Editor's note: CNN affiliates report on where job seekers are finding work across the country and how those looking for employment are coping with the situation.
Baltimore Mayor Sheila Dixon, shown in April, once worked in a city jobs program as a youth.
(CNN) -- Some of the stimulus money from the U.S. government is going to programs that help young adults find jobs.
In Baltimore, Maryland, the city wants to put more than 7,000 to work, mostly in local government jobs. It will use more than $6 million from the federal government and sponsorship money, according to WBAL-TV in Baltimore.
Baltimore Mayor Sheila Dixon recalled her days as a young worker.
"I worked at a camp, and then in high school, I was able to continue to work in the program," she said. Read the full report on WBAL
In Palm Beach Gardens, Florida, Kahtoya Wesley, 20, has had difficulty finding a job, but she has a better chance of finding work now because she has joined the Summer Youth Employment Program, according to WPBF-TV in West Palm Beach.
So far 200 people have landed jobs through the program, an initiative of the Workforce Alliance of Palm Beach County, WPBF reported. The organization is using $3 million of stimulus money to fund the positions the young adults find, the station said. iReport.com: Share your job hunt story
The group also prepares the job seekers for interviews and provides seminars in how to deal with work-life situations.
"I got fired like five times. It was bad," John Hill told WPBF. He chose a seminar on working better with a supervisor.
"Because I usually don't," he told the station. Read the full report on WPBF
The state of Arkansas is using federal money to fund jobs for at-risk students in Springdale, according to KHBS-TV in Fort Smith, Arkansas.
The town's youth center hired five teens to work in clerical and maintenance positions, KHBS reported. David Cook told the station he has had trouble motivating himself to go to school. The summer job was helping him with a shift on focus.
"It gives me a sense of responsibility of showing up on time, working on a schedule and with other people," he told KHBS. Read the full report on KHBS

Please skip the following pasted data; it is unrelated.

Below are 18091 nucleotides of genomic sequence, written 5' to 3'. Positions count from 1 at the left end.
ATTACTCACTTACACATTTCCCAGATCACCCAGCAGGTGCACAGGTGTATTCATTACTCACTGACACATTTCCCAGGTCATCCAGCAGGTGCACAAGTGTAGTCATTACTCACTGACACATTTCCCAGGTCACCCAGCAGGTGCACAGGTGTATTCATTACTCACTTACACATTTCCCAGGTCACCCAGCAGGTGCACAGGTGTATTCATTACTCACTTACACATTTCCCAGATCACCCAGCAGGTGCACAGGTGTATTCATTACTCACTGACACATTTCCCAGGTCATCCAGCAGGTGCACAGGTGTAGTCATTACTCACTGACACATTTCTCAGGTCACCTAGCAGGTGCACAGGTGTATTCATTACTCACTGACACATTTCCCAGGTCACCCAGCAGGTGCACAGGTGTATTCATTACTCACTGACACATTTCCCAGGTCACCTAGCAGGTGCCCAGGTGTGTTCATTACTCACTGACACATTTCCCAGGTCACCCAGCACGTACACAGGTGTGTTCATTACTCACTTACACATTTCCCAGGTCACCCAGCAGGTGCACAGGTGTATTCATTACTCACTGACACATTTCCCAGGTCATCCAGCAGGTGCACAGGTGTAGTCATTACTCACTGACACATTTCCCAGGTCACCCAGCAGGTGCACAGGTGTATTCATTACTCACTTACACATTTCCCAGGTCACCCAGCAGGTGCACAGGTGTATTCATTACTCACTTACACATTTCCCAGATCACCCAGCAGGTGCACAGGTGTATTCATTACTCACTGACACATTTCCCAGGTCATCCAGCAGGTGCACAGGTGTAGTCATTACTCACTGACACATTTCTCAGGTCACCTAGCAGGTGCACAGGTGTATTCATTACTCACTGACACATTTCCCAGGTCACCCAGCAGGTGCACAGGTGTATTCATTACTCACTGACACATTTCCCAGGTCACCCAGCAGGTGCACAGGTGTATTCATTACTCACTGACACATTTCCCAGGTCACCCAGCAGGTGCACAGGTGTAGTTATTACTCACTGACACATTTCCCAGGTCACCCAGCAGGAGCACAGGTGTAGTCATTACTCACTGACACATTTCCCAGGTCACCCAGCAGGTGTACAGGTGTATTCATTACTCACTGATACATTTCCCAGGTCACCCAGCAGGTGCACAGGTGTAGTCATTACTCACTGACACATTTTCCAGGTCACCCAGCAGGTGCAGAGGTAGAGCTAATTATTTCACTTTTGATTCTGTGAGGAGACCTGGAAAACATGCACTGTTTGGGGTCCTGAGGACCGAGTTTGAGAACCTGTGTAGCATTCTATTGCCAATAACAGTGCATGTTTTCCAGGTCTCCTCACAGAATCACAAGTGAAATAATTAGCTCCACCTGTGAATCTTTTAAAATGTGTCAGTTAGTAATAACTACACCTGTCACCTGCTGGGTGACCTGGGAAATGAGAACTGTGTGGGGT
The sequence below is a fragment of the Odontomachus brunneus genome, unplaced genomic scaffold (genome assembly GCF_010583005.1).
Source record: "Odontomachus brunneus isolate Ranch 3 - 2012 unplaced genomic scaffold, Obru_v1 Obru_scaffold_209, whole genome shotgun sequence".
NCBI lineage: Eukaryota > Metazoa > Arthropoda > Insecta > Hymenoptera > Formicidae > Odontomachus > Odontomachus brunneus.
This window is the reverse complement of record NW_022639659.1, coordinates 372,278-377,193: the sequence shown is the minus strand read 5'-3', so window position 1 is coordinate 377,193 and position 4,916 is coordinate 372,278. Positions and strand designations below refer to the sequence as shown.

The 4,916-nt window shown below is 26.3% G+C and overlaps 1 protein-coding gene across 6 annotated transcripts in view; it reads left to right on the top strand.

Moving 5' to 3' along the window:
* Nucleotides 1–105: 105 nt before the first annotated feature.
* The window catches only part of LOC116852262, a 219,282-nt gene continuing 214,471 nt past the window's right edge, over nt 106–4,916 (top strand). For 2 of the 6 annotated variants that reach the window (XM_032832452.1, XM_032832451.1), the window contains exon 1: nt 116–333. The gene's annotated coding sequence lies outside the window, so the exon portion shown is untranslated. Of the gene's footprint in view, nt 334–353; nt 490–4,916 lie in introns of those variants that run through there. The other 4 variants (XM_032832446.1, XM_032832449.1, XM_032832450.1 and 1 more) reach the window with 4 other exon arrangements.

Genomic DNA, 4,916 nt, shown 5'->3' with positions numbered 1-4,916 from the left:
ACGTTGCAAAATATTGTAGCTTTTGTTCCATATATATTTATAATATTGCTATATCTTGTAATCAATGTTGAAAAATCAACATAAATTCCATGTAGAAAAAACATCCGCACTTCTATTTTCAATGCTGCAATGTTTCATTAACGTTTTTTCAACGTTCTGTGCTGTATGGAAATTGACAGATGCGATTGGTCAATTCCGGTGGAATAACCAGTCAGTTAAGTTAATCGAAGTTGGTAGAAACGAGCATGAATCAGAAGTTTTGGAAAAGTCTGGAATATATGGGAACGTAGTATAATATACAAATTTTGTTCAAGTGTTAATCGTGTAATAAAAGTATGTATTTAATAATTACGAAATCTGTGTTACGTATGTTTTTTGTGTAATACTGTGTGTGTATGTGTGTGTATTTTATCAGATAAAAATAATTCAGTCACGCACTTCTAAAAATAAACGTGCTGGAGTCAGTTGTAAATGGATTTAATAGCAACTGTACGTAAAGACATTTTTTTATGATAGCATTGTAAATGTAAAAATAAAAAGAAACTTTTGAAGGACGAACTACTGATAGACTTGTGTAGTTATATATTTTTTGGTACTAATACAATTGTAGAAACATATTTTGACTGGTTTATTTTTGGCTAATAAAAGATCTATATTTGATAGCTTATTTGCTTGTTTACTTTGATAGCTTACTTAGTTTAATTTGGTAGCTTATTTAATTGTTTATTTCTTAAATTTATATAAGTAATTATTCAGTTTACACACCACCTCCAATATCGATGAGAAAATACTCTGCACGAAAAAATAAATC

West: FedEx center brings 650 jobs to Oregon
Even before a new FedEx shipping center brings hundreds of jobs to Troutdale, Oregon, it is helping with employment through road construction jobs, according to KPTV-TV in Portland.
The new hub, which is expected to be completed in July 2010, will bring more than 1,000 additional cars to the area, so the Oregon Department of Transportation called for two additional lanes at a nearby major intersection, KPTV reported.
FedEx is expected to employ 650 workers at the facility once it opens, according to KPTV.
"We're creating family wage jobs, because this project will take place this summer," Troutdale Mayor Jim Kight told the station.
Oregon's unemployment rate was a record 12.4 percent in May. Read the full report on KPTV
South: No job? Create your own
He was once a senior loan officer who had been laid off and was looking every day for a job anywhere there might be an opportunity.
When he couldn't find the right chance, he created his own.
Kenneth Hodge is now a small business owner, the founder of SFG Records.
"If you look at your failures, if you stare at your failures too long, you'll never go anywhere," Hodge told WPBF. "But if you look beyond your failures, you can move to and fulfill your dreams. You can do that. I think I can do that, and we are doing that."
Midwest: Iowa town sees trickle-down effect from stimulus
Federal stimulus money indirectly helped an air conditioning company bring 110 workers back to its plant in Marshalltown, Iowa, according to KCCI-TV in Des Moines.
The town's economic development director told KCCI that Lennox was able to hire back the workers because of increased demand.
"There's money from the federal level from tax rebates, and there's usually always money on the other side from the electric company helping out with tax rebates and most people are saying 'Yes, I want to do that,' " Joel Akason told the station.
Lennox is being cautious in its hiring, Akason told KCCI. Most of the positions are temporary, but 45 are permanent, the station reported. Read the full report on KCCI
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